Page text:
Easy Home Improvement: Energy Efficient Lighting Switch

by Shelley SmithAugust 12, 2013

energy-efficient-lightingIn the past decade or so there has been an evolution of the light bulb, going from the standard incandescent light to a variety of new lighting elements that save you money and energy. If you have ever stood next to or under a regular light bulb for long enough you know how inefficient they really are, and the heat they put off.

The government has a great incentive for us as consumers to switch out our old light bulbs and fixtures for more efficient ones. If you visit energy.gov/savings, you can determine what rebates you are eligible for in your area, and you can also contact your power company to find out more information.

Since more than a couple of our recessed light bulbs and fixtures were burnt out or discolored, we decided to take the plunge and just replace our old recessed lighting in the kitchen with new, energy efficient fixtures. The rebate that these lighting fixtures saved us per light was $20! The cost for the actual fixture was less than $5.00 more than our rebate. Not bad at all!
lighting-incentive-application
The information that we needed to know about our rebate was attached to a small fixture next to our lights in the hardware store when we purchased them. If you don’t see the forms in your store, just ask an employee, they’ll know where to find them.
Removing-recessed-lighting
To remove an existing can light fixture follow these simple steps:

  1. Turn power off
  2. Remove light bulb
  3. Firmly pull down your recessed canister fixture from the ceiling
  4. Pinch springs on both sides of canister to fully release the can (see picture example below). Most recessed lighting is spring loaded, so be careful when pulling your old fixture down.
  5. Firmly push out the light bulb socket from the canister

Removing-recessed-lighting-tutorialNot all recessed lighting will be set up this way, so be careful when you start to pull the canister away from the ceiling. You don’t want to rip or pull away any wires that need to stay attached.

All that should remain is the light bulb socket. Once you’ve determined the correct size of energy efficient fixture you’ll need for your recessed lighting space, here are the simple steps for installation:

  1. Screw fixture into socket, just like you would with a regular light bulb.
  2. Firmly slide entire fixture back into the empty recessed space in your ceiling, until you feel the springs/brackets pop into place, indicating that the fixture is secure.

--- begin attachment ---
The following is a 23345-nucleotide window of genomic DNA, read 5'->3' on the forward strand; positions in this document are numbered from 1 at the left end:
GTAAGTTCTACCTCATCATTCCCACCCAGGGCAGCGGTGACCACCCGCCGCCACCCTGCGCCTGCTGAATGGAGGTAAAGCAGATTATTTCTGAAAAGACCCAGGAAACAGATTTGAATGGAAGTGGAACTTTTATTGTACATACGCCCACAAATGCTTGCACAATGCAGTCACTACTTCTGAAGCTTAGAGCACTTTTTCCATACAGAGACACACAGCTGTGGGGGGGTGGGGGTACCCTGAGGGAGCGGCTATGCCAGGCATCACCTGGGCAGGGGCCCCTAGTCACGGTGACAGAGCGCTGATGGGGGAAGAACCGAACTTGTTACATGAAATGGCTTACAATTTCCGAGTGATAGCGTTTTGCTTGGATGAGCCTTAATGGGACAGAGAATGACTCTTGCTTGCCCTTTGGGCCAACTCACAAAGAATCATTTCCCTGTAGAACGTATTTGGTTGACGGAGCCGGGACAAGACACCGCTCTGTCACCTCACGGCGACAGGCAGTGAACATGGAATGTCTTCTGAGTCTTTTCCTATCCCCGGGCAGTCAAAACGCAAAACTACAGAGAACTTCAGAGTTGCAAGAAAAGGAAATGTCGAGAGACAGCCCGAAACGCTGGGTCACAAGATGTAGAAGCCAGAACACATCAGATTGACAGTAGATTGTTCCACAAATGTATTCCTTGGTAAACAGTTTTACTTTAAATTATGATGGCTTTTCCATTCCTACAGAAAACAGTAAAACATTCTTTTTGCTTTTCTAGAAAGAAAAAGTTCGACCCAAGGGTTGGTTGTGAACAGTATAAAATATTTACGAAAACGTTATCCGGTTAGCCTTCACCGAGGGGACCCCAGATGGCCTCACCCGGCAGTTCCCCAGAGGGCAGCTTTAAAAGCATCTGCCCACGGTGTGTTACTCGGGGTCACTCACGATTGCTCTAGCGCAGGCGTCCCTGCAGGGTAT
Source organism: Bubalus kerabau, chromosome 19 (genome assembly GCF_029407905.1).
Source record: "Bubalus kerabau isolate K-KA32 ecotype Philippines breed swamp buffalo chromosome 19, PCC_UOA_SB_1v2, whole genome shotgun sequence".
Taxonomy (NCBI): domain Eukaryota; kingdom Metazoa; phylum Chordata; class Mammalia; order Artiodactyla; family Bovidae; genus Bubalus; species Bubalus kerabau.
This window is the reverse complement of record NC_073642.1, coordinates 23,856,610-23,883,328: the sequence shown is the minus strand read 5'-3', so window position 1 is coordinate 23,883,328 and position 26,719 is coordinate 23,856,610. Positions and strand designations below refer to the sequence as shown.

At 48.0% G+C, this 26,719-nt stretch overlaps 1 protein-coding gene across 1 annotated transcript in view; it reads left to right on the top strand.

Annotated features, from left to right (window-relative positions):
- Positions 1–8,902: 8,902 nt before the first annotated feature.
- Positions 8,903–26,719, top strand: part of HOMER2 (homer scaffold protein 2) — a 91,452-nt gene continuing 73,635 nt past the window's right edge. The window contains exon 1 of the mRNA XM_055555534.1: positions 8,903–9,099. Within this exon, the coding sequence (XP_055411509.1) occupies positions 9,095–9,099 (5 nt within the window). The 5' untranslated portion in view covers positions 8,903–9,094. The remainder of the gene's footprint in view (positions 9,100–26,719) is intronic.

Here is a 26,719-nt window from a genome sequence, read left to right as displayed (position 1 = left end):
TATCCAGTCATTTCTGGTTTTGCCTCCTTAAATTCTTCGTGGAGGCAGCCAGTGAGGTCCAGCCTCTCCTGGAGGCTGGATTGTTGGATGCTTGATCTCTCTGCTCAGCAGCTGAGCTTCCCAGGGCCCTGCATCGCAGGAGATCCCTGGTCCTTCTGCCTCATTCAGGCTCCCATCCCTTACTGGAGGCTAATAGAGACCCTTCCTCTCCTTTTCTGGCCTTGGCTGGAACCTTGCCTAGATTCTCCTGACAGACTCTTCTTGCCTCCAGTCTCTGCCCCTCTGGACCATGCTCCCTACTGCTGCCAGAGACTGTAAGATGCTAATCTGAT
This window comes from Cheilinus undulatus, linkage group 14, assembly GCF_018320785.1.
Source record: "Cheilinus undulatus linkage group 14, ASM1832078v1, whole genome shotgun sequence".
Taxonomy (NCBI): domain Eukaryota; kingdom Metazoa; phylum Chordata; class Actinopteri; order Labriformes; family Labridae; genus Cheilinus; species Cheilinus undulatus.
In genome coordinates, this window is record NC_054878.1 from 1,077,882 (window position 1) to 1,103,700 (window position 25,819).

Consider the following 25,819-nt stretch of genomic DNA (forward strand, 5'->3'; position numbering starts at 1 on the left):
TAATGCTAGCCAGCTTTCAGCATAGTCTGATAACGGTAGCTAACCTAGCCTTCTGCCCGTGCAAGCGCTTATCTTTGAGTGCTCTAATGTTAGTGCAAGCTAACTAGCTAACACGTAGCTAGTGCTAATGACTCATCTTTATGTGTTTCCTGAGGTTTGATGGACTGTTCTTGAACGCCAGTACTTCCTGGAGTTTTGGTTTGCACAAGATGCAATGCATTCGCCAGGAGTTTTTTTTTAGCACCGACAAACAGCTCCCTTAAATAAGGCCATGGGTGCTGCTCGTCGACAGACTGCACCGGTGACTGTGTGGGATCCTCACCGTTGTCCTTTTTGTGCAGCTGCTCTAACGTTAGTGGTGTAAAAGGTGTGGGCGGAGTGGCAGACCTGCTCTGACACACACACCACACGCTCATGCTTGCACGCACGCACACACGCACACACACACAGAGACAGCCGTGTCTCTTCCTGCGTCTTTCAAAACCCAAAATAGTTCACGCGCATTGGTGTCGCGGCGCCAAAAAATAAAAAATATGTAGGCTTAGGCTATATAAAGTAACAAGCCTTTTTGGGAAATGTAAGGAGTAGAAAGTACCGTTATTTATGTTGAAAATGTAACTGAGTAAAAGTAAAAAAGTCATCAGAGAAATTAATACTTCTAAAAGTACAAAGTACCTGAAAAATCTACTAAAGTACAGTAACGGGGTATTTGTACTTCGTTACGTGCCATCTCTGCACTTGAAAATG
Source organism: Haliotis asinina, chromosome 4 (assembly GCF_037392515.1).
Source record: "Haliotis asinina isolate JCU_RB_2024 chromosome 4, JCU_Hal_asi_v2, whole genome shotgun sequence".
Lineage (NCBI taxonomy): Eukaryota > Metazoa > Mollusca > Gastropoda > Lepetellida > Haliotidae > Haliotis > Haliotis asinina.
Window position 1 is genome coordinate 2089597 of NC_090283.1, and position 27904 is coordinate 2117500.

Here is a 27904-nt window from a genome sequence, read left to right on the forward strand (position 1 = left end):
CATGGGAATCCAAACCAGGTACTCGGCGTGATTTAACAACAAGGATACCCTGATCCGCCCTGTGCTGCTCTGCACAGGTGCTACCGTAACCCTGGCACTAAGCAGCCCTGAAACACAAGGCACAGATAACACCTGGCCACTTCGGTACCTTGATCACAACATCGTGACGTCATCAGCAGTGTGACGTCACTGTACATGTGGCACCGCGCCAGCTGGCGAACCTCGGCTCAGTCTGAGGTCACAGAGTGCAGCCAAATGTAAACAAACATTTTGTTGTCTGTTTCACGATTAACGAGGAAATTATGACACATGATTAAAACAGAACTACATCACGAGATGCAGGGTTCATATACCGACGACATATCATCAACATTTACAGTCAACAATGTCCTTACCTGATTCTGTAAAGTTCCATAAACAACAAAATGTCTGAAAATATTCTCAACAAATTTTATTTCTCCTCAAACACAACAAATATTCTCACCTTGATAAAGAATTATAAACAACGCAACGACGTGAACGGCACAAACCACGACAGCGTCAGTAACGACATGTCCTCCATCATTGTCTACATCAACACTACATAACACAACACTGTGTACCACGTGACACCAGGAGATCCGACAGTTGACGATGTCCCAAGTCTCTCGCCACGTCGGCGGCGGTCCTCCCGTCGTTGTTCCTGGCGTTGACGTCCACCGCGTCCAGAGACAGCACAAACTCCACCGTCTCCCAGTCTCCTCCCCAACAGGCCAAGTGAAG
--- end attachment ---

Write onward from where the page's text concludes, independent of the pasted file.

And that’s it! I wasn’t kidding, it’s such a simple project, and it almost takes more time to go shopping for the new lights than it does to change them out!

Installing-energy-efficient-recessed-lighting Before-and-After-energy-efficient-lighting-switch

Not only is the finished look saving you energy and money, but it looks a lot nicer as well. The heat from the incandescent bulbs can, over time, yellow your fixture due to the extreme heat that they put off. With a lifespan of over 30 years, these new fixtures will look great because of minimal heat damage and will age much better against lighter, white ceilings.
Energy-Efficient-recessed-lighting-fixtures
Alternative lighting has definitely come a long way, not only are there options for fixtures, but now there are so many different hues of light as well, from bright white, to soft white and every color in between. It really is an easy way to do your part in being a little bit more green, and the best thing is that you don’t have to spend a whole lot of extra money or time doing it.

About The Author
Shelley Smith
5 Comments
  • August 13, 2013 at 1:45 pm

    I love DIY projects and I hadn’t heard of this product or technique. Thanks for sharing. Now off to the store to get started myself.

  • Jacqueline Rome
    April 18, 2014 at 3:27 pm

    What is the name of these bulb and brand and where did you get them what is the price too

  • Bill
    April 18, 2014 at 3:52 pm

    I installed 10 LED fixtures like these, in my whole kitchen. It made a big difference in how much heat is generated in the kitchen, an area that gets hot by its very nature. I’m sure I’m saving on energy bills as well. And they look much nicer!

  • Diana
    December 14, 2014 at 4:20 pm

    Is this rebate expired? Do you know if homeowners still get rebates for switching to energy efficient items?

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